Student reflections from first day of school


Jaidyn Palladini

It’s school time. Students enter into the B building as they prepare for the school day.

Jaidyn Palladini, Associate Editor

On Aug. 24, all students were welcomed back to the high school from summer break. Students were checked in through security and proceeded to go to homeroom for an extended 40 minutes. 

Senior Abigail Gensamer’s school schedule hasn’t changed, but her morning routine has.  

“I thought the first day went well, but it was a little hectic with security checks and getting to homerooms on time,” Gensamer said. “My morning routine was definitely different, and I had to make changes to it, but I think the first day is always nice to be able to catch up with friends and meet new teachers.” 

Gensamer adjusted her morning routine due to holding areas not being continued for students before going to homeroom. 

“Last year, you had to sit in a holding area before our homeroom, but this year, we just went straight to our homeroom,” Gensamer said. “This is really nice because you have time to study material for a test, or even see your teachers for extra help, and I think the change with holding areas was a major change to my morning.”

Junior Jacob Ceglar started his third year at the high school. 

“It was excellent. I found my way around and arrived at my classes without incident,” Ceglar said. “It was a little chaotic because of the morning checks, but what can one expect from the first day of school after being away all summer vacation.” 

Ceglar states that this year had began differently than last.

“No school year is identical, but two main things jumped out at me on the first day: no holding areas, and the cyber café in the lunchroom,” Ceglar said. “As I’m sure you know, in past years all students entering got held up in the holding areas (usually the gym or auditorium); this year, however, we were allowed to go straight to our reporting room.”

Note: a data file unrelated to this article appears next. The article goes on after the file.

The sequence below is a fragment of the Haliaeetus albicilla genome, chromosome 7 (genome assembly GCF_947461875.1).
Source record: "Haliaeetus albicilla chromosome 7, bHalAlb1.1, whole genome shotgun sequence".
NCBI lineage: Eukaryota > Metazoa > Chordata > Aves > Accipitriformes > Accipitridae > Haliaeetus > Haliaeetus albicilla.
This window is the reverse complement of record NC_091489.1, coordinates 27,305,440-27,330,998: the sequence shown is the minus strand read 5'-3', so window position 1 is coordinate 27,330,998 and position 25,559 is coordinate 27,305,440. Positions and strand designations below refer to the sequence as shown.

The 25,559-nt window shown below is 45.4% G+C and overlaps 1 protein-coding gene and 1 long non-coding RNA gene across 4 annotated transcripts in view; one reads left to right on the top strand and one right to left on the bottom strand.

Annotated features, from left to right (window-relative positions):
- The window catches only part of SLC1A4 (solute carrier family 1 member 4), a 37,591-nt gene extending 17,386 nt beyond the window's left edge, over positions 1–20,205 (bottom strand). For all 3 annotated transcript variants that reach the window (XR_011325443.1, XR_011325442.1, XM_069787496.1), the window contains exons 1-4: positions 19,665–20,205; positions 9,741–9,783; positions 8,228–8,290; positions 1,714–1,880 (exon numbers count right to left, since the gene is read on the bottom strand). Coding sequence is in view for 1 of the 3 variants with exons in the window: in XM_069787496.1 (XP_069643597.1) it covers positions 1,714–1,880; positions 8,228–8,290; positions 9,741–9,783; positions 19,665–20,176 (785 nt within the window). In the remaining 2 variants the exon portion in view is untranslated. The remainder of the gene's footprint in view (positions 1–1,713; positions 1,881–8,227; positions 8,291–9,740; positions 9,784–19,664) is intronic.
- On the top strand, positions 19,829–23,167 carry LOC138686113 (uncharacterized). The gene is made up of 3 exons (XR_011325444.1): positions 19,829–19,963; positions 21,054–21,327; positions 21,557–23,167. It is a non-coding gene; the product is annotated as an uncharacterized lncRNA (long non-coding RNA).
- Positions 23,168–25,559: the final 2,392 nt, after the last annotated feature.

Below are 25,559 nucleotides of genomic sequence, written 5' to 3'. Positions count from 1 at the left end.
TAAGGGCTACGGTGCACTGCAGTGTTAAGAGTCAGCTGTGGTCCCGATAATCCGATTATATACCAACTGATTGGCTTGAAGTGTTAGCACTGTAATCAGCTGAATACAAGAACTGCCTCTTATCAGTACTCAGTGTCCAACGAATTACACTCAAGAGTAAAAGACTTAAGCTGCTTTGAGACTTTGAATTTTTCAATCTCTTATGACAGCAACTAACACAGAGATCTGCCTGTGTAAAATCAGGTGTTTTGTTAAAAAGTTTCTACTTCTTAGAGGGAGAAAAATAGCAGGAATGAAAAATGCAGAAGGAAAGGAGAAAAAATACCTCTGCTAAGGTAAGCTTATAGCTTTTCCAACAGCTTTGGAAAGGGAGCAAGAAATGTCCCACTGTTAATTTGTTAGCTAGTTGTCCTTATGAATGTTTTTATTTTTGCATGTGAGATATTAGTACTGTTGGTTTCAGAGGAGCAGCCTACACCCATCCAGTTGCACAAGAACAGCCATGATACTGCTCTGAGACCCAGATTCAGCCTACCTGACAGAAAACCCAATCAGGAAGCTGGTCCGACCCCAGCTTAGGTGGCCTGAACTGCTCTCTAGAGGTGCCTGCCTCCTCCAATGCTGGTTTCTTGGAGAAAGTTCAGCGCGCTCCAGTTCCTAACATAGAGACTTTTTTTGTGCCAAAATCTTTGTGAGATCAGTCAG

Ceglar hopes the new changes to morning routines will stay.  

“This is a change I welcome, and I hope it will stay in place. The second change is the cyber café. In past years, it was open for all students, but this year it is reserved strictly for the Friends of Rachel club and the people it invites to the area. I’ve always sat at the main table in the café area, so the regular seating within the cafeteria is something I’m getting used to,” Ceglar said.

Sophomore Blake Riddle made adjustments to the way he came into school due to daily checks. 

“It was okay for a first day,” Riddle said. “It was also somewhat eventful in a way just because of everything they had us doing for the first few days and how chaotic the daily checks were at first.”

With the new school year, Riddle has already adjusted from being in the high school last year. 

“I loved getting to know who my new teachers were for this school year,” Riddle said. “I’m pretty much used to the high school setting from last year, it was very interesting finding out who I have for this year and where all of my classes are in the school.” 

Freshman Rylee Bush adjusted to switching classes between the two buildings. 

“It was very interesting,” Bush said. “It was stressful in a way because I got lost a lot trying to find where my classes were, but I ended up finding my way around both the A and B building, and I’ve adjusted to it.” 

Bush looks forward to different events to happen during the school year.  

“I loved getting to see the new building and interacting with my friends that I haven’t seen since last school year,” Bush said. “It was really nice getting to meet new people as well and I’m excited for what this school year is going to bring, what events are going to happen, and how this year will go.

For Bush, this is her first time learning in the high school which also included changes to her school routine. 

“Being in high school compared to being in the other school last year is a whole new level of different,” Bush said. “It’s definitely different being in a new school and new environment and having a new routine for classes.”